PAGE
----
Home > Birding & bird counts > Little Stint no-show at Sabaki River bird count

Early Saturday morning found us piling into the pick-up truck and making the drive to the Sabaki River, north of Malindi. There, we met the local bird enthusiast group, the ‘Sabaki Skimmers’ – Dixon, Michael, Joseph, Patrick and Sammy all guys from the village who are excited by conservation. A long walk through muddy mangroves and dunes to the river mouth followed and from there, we were ready to start counting the multitude of birds that were hanging out there.


Colin gives the Sabaki Skimmers a pep talk

Armed with a plethora of binoculars, telescopes, notepads, tally counters and the ubiquitous suncream (for the mzungus at least!), we split into two teams and started purposely pointing our lenses towards the fields of flamingos, Sanderlings and Crab-plovers and scribbling frantic notes.

As the morning wore on, we gradually made away up the delta, crossing hippo tracks and checking out the fish the local kids had caught, which amounted to a small handful of tiny baby fish. Disappointingly, there were several groups of kids out in the river fishing with mosquito nets. Not only is fishing illegal by national law in the river, fishing with a net with such small net sizes means that no fish can escape. Estuaries such as the Sabaki River Delta are vital habitats for juvenile fish, offering them protection amongst the mangroves from predators and other threats in the open ocean. Such non-discriminating fishing methods sweep up young fish and allow only the very very lucky ones to reach maturity and thus threaten the long-term viability of local fisheries. And yet, these kids need to eat. One of the challenges of conservation is ensuring the long term sustainability of habitats, as well as the livelihoods of the local people.


Local fisher-kids

Nearly 3 and a half hours later, with the mzungu skin truly beginning to crisp, we made our final counts. A successful morning indeed – we counted 42 species  and a total of 7,305 individual birds. Of these, it was particularly interesting to  large numbers of White-cheeked Terns and surprisingly, a major lack of Little Stints, a reason for which still baffles!


Counting flamingos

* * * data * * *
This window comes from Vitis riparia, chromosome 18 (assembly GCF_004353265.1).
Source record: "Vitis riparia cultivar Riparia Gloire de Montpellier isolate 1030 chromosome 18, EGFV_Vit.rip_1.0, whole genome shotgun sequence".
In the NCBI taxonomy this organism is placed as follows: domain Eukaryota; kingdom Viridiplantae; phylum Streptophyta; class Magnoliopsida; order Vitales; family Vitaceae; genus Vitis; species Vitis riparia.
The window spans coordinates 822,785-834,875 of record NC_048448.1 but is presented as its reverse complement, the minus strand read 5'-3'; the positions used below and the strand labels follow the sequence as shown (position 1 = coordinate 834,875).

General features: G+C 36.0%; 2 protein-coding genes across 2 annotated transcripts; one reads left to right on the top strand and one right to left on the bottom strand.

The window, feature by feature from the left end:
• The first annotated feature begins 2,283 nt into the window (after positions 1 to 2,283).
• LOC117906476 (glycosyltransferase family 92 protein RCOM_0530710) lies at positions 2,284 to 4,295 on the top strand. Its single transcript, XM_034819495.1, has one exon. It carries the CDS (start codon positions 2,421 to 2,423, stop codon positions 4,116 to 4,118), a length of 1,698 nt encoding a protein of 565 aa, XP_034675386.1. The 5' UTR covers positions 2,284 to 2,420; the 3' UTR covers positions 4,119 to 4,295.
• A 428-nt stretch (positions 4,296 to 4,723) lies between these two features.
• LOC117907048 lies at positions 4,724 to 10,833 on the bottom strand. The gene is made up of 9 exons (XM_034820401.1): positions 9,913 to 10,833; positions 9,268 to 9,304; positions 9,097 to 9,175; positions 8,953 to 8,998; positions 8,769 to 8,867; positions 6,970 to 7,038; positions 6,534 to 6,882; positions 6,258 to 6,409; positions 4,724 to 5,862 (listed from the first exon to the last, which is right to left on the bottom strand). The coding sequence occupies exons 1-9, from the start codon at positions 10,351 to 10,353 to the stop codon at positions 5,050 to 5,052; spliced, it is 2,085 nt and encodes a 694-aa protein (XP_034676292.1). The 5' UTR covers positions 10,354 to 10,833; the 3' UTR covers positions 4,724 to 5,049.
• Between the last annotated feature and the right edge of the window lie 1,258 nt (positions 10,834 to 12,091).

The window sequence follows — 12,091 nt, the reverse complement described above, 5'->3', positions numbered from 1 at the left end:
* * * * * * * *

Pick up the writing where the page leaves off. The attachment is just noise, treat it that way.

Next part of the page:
2 Comments, RSS

  • Lorna Young

    says on:
    September 28, 2009 at 12:28 pm

    Just delighted to have found this web page through A Rocha web site link. As a supporter it is great to see and read what is going on – thankyou for doing this. One question please. I note that you request donations through Wildlife direct. I like to support your Assets programme. Does that continue through A Rocha? Sorry if I am not expected to ask questions on this “blog” !! If anyone answers – thankyou very much and all the best. Lorna Young

    • arochakenya

      says on:
      July 27, 2010 at 11:25 am

      Hi Lorna,

      This is VERY late in the day to be replying to you on a comment you made way back last year – the truth is that I’ve not been very au fait with blogging and hadn’t really picked up on the ‘approving’ of comments before they’ll appear on the blog so have only just seen your comment now! You mention that you would like to support our ASSETS programme – have you managed to get in touch with the Coordinator the programme at all? If not, it would be a huge blessing and encouragement to have your support as we really need it right now what with 204 students being sponsored and funding at an all time low. The programme does continue through A Rocha and in fact has its own blog and website (perhaps you’ve seen these?). If you would be interested to actually cover the cost of a student to attend school, it works out at a mere £19 per month to cover all costs associated with the bursary – the bursary itself, follow up by staff, conservation activities with kids and parents etc.

      The best way to make a donation is through the online donation option at http://www.arocha.org/int-en/you/give.html otherwise write direct to Stanley who coordinates it at stanley.baya[at]arocha.org for the best option. It is possible to have donations ‘Gift Aided’ through the A Rocha International office as well – Stanley can assist with that.

      I hope that helps. If you ever get the chance to come and visit us here, please do as it always makes a huge difference at understanding more about a project and its needs.

      With best wishes,

      Colin

      —Original email—
      Just delighted to have found this web page through A Rocha web site link. As a supporter it is great to see and read what is going on – thankyou for doing this. One question please. I note that you request donations through Wildlife direct. I like to support your Assets programme. Does that continue through A Rocha? Sorry if I am not expected to ask questions on this “blog” !! If anyone answers – thankyou very much and all the best. Lorna Young

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